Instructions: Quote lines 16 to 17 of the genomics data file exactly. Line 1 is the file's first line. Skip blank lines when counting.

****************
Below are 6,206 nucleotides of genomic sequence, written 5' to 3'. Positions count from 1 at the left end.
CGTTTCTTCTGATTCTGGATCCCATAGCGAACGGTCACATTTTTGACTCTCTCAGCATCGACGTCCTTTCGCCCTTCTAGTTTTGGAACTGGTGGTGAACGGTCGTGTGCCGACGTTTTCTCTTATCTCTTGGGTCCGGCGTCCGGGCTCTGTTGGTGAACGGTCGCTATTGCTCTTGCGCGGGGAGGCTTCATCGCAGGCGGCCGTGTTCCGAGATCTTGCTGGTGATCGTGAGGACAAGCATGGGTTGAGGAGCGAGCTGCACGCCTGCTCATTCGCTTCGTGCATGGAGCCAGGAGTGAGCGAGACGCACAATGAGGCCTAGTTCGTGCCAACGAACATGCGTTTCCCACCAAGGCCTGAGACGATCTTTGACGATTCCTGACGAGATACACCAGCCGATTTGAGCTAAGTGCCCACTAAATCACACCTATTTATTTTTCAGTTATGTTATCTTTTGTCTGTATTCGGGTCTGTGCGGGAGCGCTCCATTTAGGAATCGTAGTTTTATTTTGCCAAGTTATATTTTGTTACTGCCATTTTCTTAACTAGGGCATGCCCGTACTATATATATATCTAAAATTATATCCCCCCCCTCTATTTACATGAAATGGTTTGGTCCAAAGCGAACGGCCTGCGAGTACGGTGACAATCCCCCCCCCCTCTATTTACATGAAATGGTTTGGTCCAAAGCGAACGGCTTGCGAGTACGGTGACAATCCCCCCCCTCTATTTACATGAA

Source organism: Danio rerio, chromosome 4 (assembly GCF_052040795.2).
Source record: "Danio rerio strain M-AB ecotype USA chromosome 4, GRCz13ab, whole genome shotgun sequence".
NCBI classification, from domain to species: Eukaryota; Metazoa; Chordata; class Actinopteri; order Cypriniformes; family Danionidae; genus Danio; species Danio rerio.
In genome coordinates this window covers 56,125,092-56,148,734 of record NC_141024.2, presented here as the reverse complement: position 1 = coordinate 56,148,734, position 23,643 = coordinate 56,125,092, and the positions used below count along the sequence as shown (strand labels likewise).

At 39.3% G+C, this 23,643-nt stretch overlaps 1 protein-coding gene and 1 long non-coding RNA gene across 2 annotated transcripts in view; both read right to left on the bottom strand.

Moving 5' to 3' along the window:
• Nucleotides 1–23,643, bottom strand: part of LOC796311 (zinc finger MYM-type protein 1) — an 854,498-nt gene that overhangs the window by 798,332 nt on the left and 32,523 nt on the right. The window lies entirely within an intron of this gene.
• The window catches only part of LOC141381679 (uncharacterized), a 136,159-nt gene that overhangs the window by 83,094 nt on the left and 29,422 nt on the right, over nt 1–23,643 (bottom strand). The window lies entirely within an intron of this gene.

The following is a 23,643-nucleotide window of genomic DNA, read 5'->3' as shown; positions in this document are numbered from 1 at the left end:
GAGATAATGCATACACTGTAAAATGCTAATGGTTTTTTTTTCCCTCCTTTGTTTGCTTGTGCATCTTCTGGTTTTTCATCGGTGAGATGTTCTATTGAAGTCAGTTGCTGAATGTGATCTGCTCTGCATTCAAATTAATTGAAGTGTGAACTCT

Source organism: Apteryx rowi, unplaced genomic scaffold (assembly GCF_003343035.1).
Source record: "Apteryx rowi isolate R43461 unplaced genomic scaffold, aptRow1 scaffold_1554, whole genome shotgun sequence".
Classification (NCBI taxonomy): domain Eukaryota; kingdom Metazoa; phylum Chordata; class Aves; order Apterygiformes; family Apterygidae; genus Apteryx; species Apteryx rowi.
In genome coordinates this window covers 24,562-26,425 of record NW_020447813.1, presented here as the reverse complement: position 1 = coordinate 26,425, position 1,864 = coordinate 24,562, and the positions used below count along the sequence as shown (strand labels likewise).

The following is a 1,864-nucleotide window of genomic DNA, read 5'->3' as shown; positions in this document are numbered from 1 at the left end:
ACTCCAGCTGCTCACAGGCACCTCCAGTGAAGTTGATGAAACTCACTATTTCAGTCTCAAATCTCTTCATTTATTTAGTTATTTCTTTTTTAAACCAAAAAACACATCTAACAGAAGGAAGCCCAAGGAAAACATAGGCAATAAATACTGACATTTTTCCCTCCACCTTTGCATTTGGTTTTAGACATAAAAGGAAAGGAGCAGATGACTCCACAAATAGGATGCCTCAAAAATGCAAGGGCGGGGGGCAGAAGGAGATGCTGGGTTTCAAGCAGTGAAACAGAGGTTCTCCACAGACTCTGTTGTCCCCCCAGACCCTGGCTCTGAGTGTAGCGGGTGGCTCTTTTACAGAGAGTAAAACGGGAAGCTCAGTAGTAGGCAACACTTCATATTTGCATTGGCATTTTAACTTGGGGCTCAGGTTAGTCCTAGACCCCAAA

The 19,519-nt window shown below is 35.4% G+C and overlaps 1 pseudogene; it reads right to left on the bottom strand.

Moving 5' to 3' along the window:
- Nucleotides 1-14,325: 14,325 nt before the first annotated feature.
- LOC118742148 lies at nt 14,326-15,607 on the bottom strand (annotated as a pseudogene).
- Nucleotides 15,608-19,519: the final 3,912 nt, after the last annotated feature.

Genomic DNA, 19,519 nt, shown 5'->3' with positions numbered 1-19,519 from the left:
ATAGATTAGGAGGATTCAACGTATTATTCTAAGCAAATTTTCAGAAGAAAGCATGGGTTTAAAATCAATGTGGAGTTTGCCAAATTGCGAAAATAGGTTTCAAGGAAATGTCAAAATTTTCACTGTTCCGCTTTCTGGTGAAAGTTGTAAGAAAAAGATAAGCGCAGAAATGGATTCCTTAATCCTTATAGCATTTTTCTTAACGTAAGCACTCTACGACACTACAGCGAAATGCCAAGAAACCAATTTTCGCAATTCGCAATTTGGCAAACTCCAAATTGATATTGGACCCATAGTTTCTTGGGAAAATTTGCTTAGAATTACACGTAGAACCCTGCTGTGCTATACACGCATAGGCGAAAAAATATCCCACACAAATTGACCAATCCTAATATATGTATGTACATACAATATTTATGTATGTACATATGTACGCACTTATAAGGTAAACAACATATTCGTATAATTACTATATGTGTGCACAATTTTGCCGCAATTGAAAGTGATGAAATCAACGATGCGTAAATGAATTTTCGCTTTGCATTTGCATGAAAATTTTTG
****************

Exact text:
In genome coordinates this window covers 24,562-26,425 of record NW_020447813.1, presented here as the reverse complement: position 1 = coordinate 26,425, position 1,864 = coordinate 24,562, and the positions used below count along the sequence as shown (strand labels likewise).

The following is a 1,864-nucleotide window of genomic DNA, read 5'->3' as shown; positions in this document are numbered from 1 at the left end: